WASHINGTON -- Hillary Clinton pledged to fight for "common sense" reforms to the nation's gun laws in the wake of a tragic shooting at a historically black church in Charleston, South Carolina, and urged Americans to engage in a broader conversation about race in order to build a more inclusive society.
Addressing the 83rd annual meeting of the U.S. Conference of Mayors in San Francisco on Saturday, Clinton promised to do what President Barack Obama has so far been unable to do -- pass legislation to curb gun violence.
"We can have common sense gun reforms that keep weapons out of the hands of criminals and the violently unstable while respecting responsible gun owners," she said. "The stakes are too high, the costs are too dear, and I am not and will not be afraid to keep fighting for common sense reforms, and along with you, achieve those on behalf of all who have been lost because of this senseless gun violence in this country."
Noting the nation's struggle with race was "far from finished," Clinton issued an impassioned plea for all Americans to come together in order to create a more tolerant and empathetic society.
"I know that so many of us hoped by electing our first black president we had turned the page on this chapter in our history. I know there are truths we don't like to say out loud or discuss with our children. But we have to. That's the only way we can possibly move forward together. Race remains a deep fault line in America. Millions of people of color still experience racism in their everyday lives," she said.
Clinton ticked off a number of statistics on the vast disparities between white and black families in the U.S., including differences in arrests and sentencing guidelines -- reforms for which she has called for in the past. African-Americans are "nearly three times as likely as whites to be denied a mortgage," she said, adding that nearly "half of all black families have lived in poor neighborhoods for at least two generations, compared to just 7 percent of white families."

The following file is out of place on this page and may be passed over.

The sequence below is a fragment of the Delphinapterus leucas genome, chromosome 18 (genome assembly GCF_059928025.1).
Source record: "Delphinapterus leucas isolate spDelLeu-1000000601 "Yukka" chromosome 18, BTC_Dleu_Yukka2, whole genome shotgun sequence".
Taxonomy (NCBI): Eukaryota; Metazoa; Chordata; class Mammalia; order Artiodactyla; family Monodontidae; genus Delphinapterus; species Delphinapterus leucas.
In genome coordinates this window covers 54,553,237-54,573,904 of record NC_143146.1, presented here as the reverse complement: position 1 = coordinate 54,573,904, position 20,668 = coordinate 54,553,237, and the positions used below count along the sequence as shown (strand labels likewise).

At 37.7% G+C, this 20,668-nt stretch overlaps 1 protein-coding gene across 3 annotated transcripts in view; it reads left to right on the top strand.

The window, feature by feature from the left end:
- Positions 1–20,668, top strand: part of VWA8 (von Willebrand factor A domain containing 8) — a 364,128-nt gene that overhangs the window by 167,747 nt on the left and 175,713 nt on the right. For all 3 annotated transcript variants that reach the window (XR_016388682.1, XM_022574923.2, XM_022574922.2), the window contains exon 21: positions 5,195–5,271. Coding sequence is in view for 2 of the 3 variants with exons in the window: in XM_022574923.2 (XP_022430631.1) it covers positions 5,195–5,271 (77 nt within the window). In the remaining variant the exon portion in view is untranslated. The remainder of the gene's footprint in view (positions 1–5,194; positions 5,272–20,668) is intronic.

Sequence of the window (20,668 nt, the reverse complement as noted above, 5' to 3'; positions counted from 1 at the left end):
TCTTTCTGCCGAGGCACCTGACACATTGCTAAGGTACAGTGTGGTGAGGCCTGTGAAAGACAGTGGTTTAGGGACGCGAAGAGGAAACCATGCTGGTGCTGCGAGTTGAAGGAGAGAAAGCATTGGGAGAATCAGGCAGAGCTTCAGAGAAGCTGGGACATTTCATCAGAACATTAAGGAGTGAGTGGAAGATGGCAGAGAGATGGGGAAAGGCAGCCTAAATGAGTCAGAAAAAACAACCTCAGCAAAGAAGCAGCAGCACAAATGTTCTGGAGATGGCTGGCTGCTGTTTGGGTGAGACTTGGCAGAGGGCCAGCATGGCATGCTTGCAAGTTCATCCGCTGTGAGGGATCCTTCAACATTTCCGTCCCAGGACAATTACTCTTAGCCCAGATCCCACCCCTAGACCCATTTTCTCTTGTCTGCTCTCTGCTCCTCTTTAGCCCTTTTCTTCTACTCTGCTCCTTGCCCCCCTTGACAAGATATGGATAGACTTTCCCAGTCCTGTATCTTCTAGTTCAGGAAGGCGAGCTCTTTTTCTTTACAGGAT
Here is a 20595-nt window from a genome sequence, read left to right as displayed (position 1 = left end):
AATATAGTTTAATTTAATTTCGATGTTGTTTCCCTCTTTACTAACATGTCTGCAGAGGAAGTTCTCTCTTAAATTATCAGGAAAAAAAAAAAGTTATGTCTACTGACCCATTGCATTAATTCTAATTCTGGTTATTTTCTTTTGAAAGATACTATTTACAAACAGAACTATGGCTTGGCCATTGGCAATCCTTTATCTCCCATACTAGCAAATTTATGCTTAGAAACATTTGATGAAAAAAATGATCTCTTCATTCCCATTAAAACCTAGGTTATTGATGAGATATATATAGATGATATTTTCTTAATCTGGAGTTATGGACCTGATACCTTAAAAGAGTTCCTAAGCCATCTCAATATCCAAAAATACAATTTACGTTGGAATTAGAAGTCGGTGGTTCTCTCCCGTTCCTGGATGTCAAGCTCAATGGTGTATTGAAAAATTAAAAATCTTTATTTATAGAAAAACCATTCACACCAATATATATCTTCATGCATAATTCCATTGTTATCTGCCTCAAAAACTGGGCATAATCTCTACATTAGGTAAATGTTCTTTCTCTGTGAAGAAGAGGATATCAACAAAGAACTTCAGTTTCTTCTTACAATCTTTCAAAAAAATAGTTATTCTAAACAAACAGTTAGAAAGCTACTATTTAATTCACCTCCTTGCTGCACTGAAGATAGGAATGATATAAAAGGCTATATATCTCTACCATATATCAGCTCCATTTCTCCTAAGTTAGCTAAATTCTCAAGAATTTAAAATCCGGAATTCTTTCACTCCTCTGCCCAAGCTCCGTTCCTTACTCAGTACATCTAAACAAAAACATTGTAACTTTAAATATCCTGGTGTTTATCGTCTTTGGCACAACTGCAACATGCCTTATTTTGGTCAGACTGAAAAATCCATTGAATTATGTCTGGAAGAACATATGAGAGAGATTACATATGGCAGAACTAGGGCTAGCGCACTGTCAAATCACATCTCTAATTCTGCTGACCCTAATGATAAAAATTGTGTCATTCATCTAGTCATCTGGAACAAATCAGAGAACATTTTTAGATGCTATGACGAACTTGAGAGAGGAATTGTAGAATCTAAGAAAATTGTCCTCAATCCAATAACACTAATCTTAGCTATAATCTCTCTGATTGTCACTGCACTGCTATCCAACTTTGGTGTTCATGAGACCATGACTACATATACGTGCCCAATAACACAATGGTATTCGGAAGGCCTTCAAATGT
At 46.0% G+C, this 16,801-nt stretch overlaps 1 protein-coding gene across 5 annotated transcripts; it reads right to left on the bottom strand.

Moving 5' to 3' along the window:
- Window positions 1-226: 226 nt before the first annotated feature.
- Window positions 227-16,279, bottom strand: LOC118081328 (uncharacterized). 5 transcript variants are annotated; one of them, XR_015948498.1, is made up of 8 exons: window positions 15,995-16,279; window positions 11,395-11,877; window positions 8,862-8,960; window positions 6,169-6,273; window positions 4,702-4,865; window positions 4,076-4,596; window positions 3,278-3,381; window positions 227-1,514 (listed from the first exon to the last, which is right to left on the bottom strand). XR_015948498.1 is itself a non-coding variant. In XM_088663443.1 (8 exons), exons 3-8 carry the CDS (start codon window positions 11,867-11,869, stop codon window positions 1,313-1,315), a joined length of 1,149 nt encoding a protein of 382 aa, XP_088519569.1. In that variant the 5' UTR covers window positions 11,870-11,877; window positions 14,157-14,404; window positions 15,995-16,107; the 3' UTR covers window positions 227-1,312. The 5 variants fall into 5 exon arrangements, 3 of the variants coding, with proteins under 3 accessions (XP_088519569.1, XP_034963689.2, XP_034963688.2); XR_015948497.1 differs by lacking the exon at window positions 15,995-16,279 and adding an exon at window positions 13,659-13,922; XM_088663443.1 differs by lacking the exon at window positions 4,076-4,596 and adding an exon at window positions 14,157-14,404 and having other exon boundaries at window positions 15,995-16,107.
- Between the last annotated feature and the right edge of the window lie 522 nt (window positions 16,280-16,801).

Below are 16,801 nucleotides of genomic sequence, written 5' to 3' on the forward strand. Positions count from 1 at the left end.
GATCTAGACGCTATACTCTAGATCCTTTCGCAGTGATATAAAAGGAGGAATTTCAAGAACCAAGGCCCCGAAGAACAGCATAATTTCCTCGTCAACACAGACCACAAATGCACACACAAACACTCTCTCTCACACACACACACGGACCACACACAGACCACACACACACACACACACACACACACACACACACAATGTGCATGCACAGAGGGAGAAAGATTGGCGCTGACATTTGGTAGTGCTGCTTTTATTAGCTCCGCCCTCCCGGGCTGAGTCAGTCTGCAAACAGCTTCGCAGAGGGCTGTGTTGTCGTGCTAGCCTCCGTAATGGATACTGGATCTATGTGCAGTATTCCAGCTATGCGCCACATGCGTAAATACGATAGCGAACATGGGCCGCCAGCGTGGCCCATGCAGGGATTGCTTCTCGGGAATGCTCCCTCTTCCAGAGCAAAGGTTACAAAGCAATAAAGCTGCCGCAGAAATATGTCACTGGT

"How can it be true that black children are 500 percent more likely to die from asthma than white kids?" she asked. "Five hundred percent!"
She urged affluent, white Americans to confront bias in their own neighborhoods.
"Our problem is not all kooks and Klansmen, it's also the cruel joke that goes unchallenged," she said. "It's the offhand comment about not wanting 'those' people in the neighborhood. Let's be honest, for a lot of well-meaning, open-minded white people, the sign of a young black man in a hoodie still evokes a twinge of fear."
The former secretary of state pointed to the woman credited with helping authorities apprehend the suspected shooter in North Carolina as an example of how all Americans must do their part in helping build a more inclusive society.
"I know it's not usual for someone running for president to say what we need more of in this country is love and kindness," she said. "But that's exactly what we need more of. We need to be not only too busy to hate, but too caring, too loving to ignore, to walk way, to give up."
She also praised the relatives of the victims of the shooting, calling "their act of mercy ... more stunning than his act of cruelty."
A racist manifesto that appears to be from the alleged shooter, entitled "The Last Rhodesian," emerged earlier Saturday, detailing why the writer, identified as Dylann Roof, chose to open fire in Charleston. It contains a passage in which the writer cites the death of Trayvon Martin, a black teenager in Florida who was killed by George Zimmerman, as a turning point in his life that led him to research "black on White crime." It also includes several photographs that appear to be of Roof, including one in which he waves a Confederate flag.
Roof is charged with nine counts of homicide and possession of a firearm during commission of a violent crime.
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